"I was just a kid of a boy when I first saw this place.” Ben
got married in the town ,n behalf of 4-H work in
— —---------the county will be honored. So
(Continued on page two) will 4-H leaders
The Upper Clear Boggy Creek
Watershed program took a swift Gillum said, speaking of the town
stride forward Wednesday with of Allen. ‘ Best I remember, there
the opening of sealed bids on wasn't much here except maybe
three sites. a couple of log stores over in
The bids of contractors were what we now call Old Town I
hills, and no one ever went there opened at I p.m. Tuesday at a didn t stay long that first trip
except buffalo hunters and scout- meeting of officials in Coalgate. I went back to Arkansas.*’
ing ex-Quant rill raiders w ho had Sites 4, 6 and 7 on the Upper Melissa got still in her chair
never received amnesty from the Clear Boggy project w-ere let to “That was when we first met ud ’ North. ...... et
Plans Are Shaping Up Fast For Big Pecan Show In Ada
was bom in Arkansas, in 1866, near the little mountain town of Atkins. During his early
Show. On that date the show wrill get underway at the Herndon Building. 121 South Townsend. Ada.
If you're one of the hundreds I pecans, you wouldn't want to miss across Pontotoc County who have that's coming up. Ifs the Ponto-grabbed off a share of this year’s ^ County Pecan and Pecan Food nnllion-dollar pecan crop, take
c._ . . m . , _ n lime right now to mark off a
Simmons Incorporated, contract- she said. “It was at Cleveland, date on your calendar ors of Duncan. Oklahoma. Tho Ark." I Ifs December I . next Thins-
Dunean firm took the contract Remembers Move day, to be exact. This year’s show is being spon-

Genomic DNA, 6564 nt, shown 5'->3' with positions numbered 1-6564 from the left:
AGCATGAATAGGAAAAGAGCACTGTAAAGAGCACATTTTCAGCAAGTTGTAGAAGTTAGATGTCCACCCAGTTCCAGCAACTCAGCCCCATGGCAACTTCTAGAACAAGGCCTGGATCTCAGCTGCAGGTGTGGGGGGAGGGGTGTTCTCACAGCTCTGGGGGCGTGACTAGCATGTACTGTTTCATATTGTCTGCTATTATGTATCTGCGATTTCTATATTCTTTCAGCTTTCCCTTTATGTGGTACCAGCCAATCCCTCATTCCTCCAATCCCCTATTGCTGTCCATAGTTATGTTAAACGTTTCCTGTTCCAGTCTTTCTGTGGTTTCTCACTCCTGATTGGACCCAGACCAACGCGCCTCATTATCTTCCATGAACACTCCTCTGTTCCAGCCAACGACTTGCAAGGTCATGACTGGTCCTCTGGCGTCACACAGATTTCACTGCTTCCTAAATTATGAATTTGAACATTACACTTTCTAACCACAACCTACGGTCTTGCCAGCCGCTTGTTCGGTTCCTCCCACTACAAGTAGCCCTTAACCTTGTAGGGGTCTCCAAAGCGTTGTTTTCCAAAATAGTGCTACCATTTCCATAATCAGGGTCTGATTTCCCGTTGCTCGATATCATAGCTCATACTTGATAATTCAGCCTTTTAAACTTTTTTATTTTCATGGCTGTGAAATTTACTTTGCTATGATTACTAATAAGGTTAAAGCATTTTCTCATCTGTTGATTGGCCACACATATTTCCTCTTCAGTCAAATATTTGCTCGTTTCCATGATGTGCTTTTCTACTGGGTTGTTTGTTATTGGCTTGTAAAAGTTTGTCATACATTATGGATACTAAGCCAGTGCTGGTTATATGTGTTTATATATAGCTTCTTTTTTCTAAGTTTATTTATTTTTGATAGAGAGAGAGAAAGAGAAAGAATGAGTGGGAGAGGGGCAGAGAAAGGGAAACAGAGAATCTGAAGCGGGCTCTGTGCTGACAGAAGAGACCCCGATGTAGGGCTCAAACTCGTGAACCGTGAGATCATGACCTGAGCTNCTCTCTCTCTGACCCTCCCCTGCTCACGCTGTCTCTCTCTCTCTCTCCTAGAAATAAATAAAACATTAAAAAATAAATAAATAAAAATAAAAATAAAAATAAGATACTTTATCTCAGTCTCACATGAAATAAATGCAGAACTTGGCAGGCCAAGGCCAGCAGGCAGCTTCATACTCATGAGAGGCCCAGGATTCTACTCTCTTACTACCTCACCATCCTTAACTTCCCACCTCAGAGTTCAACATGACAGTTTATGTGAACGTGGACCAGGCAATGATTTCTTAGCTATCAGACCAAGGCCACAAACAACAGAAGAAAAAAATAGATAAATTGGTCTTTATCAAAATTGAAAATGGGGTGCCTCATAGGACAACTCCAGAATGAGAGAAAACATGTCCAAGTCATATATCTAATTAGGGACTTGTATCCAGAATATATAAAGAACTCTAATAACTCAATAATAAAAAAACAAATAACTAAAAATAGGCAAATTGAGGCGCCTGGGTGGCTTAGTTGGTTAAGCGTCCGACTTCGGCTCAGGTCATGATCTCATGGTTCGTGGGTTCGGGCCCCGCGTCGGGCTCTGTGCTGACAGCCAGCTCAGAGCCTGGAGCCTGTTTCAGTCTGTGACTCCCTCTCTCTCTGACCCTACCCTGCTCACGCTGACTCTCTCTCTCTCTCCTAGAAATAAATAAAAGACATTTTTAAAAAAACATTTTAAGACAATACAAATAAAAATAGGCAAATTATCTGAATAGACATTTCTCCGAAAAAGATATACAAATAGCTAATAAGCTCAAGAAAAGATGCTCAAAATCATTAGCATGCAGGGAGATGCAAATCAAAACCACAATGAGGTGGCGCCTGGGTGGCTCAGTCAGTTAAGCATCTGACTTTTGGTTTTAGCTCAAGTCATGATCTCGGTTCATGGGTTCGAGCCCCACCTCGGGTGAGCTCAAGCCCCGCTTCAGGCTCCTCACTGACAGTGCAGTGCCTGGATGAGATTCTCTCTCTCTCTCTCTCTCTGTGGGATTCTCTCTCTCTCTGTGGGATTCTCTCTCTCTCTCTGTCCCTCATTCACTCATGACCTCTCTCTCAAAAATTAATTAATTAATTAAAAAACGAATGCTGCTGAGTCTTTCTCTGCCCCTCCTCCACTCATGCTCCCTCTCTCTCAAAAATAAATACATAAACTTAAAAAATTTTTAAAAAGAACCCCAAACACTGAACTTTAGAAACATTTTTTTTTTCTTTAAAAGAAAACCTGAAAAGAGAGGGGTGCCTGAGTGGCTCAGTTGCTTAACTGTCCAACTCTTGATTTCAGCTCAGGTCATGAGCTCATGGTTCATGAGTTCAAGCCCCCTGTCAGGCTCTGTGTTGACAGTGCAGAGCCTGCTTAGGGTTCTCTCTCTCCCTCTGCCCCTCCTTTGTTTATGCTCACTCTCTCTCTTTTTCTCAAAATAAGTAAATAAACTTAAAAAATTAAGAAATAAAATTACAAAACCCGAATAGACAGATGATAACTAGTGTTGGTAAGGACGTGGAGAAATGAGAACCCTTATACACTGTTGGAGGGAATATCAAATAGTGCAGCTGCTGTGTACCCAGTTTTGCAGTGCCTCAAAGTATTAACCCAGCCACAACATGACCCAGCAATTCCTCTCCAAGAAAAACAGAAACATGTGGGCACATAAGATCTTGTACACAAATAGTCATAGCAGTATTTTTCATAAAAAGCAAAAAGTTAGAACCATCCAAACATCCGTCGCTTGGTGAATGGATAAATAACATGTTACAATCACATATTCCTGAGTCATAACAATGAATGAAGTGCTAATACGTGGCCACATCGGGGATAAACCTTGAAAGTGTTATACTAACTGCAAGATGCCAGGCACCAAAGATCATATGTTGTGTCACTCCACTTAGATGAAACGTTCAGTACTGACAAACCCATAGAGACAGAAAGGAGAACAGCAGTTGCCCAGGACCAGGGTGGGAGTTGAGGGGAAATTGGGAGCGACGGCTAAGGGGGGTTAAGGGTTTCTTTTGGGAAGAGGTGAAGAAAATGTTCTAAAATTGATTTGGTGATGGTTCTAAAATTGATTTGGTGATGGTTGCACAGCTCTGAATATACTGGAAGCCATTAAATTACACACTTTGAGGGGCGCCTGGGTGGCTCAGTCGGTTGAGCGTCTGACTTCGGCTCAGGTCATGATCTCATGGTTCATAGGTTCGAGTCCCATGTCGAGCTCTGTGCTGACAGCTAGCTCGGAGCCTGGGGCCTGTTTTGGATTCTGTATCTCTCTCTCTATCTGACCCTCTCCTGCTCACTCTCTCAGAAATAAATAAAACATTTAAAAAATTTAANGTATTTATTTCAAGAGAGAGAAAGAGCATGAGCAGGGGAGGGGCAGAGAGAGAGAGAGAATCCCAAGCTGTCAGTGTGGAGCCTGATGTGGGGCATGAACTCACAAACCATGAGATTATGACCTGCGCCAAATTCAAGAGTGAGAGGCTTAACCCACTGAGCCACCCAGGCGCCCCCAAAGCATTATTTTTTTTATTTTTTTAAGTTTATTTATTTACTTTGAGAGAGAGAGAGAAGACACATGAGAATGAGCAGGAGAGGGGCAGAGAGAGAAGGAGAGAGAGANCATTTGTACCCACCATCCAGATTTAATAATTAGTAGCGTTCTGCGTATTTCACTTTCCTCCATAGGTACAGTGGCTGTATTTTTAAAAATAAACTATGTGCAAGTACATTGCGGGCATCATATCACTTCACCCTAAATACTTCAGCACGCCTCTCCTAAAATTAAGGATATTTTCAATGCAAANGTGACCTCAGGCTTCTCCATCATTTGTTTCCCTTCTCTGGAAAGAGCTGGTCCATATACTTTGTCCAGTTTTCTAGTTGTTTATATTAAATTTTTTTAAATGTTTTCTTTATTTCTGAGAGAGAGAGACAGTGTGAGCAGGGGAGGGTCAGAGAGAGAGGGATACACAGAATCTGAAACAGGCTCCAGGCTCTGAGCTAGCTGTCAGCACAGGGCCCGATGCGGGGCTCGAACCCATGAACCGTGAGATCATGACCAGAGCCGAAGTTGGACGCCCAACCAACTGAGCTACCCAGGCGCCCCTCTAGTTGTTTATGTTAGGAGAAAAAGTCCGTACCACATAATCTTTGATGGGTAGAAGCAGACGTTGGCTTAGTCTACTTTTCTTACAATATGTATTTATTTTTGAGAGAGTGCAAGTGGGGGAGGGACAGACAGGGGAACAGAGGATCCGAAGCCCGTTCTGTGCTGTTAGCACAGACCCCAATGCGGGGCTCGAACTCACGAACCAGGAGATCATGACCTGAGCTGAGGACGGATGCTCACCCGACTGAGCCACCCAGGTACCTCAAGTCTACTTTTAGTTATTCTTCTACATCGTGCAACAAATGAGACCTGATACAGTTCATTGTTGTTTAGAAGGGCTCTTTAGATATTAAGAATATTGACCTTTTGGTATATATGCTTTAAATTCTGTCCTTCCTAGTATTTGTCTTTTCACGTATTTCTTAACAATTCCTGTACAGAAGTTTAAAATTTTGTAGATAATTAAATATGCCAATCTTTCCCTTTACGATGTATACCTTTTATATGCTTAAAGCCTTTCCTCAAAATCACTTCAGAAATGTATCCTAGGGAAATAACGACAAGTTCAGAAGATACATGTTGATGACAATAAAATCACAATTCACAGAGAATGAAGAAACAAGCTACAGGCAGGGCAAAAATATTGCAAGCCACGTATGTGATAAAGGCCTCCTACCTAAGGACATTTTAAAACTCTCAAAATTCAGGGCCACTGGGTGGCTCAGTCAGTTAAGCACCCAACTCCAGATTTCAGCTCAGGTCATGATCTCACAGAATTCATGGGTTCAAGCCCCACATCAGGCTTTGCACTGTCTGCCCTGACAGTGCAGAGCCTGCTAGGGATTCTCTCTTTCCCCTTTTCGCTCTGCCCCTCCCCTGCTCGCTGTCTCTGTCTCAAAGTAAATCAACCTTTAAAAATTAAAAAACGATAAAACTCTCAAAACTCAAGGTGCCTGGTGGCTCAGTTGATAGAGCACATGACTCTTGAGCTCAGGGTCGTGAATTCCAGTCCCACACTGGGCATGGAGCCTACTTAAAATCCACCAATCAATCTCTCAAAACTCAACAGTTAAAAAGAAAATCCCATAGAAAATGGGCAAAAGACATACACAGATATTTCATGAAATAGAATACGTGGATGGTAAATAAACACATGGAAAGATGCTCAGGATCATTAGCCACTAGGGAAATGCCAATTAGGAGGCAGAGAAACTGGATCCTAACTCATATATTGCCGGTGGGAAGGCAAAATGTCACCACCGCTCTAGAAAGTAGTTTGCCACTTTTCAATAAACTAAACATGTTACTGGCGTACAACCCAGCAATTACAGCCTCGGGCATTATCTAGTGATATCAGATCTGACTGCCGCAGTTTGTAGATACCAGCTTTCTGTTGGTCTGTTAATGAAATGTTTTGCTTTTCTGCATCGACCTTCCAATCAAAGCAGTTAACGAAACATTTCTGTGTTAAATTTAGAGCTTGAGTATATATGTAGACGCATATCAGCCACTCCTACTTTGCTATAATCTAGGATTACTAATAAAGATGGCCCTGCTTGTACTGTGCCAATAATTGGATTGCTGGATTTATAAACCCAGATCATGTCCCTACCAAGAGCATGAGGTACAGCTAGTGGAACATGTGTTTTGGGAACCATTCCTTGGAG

Uith a low bid of $85,429. Melissa is now 89 years old She Even if vou aren’t a grower of b-v the First National Bank
~ * ~ and Trust Company and the Ok-
lahoma State Bank of Ada. j C. H. Hailey, Pontotoc County i Agent and general chairman of the show, announced this week that a six-person committee is busy contacting growers. Any resident of Pontotoc County is
(Continued on page two)
huplretd, tho»saod acres if work keeps running smoothly,:or romance in the work I do
a kL ii j ^ ** wound UP by ^ siad- “irs technical business
ready been mapped and da®- 1966.” from the first j ..
to • B°garu haS, ^ head^arter-| Ifs true that soil is Vinson Hoed by Vinson Bogard ^ S° Conservatlon offlce gard’s business, and also that ifs
' , m ’ • a- . '10 on€ year now’ working technical. He has learned it thor-
Bogaid. a soil scientist who out land classifications from oughly. He takes it seriously He covers two Oklahoma counties- aerial photos. His work is conduct- has been in some phase of soil I on tot oc and Sequoyah—said this ed under the direction of T e d I work since he graduated from Ok-
week ii the slavey keeps pro- Lehman, area Tx>nservationist at lahoma State University in 1939.
pressing at its present rate, it Okmulgee. j However, his statement that his1
wd Ibe completed two years ahead Technical Work I work lacks romance is somewhat'
of the date first scheduled a year: Bogard, whose work is highly °Pen to question. He w'as referr-a^°' technical, has seldom had the cours€, to the general out-j
“The survey was scheduled for news spotlight turned on him. ^°°k ^ose who aren’t associat-
compietion rn 1968,” he said. But) “You won t find much adventure] (Continued on page two)
Local Members Of Farm Bureau Attend Meeting
The 19th annual convention of the Oklahoma Farm Bureau wound, up in Oklahoma City Wednesday, November i7, with consideration of resolutions establishing the organization’s policy for 1961.
Farm Bureau members from Pontotoc county w'ho registered during the convention were:
Philip Busby, Ada: Irl Rhynes, Stonewall; Willard E. Rhynes, Stonewall; Mr. and Mrs. Dorsey N. Myers, Ada; Mr. and Mrs. Guy H. Binkley. Ada and Mr, and Mrs. Harold Davis, Roff.
h°h ^g.LpX'tl; .f*." P?.fnr:r’7r" ,he ,i«h»
clearly against the sky E«n mside f f,n« a hnL »n a Z I *h* ,r0und him ,nd hit sl»k body etched
Section Line Pecans Are Not Public Property
Pecans are in the same category as a branded cow or an other item of personal property, Jack M. Cornelius Jr.. president, state board of agriculture, remarked recently.
“Many people fail to realize that pecans are a crop similar to I cotton or other cash crops, and just because they grow on trees —it doesn’t mean they are the property of any person who picks them up,” the board chief declar-1 ed.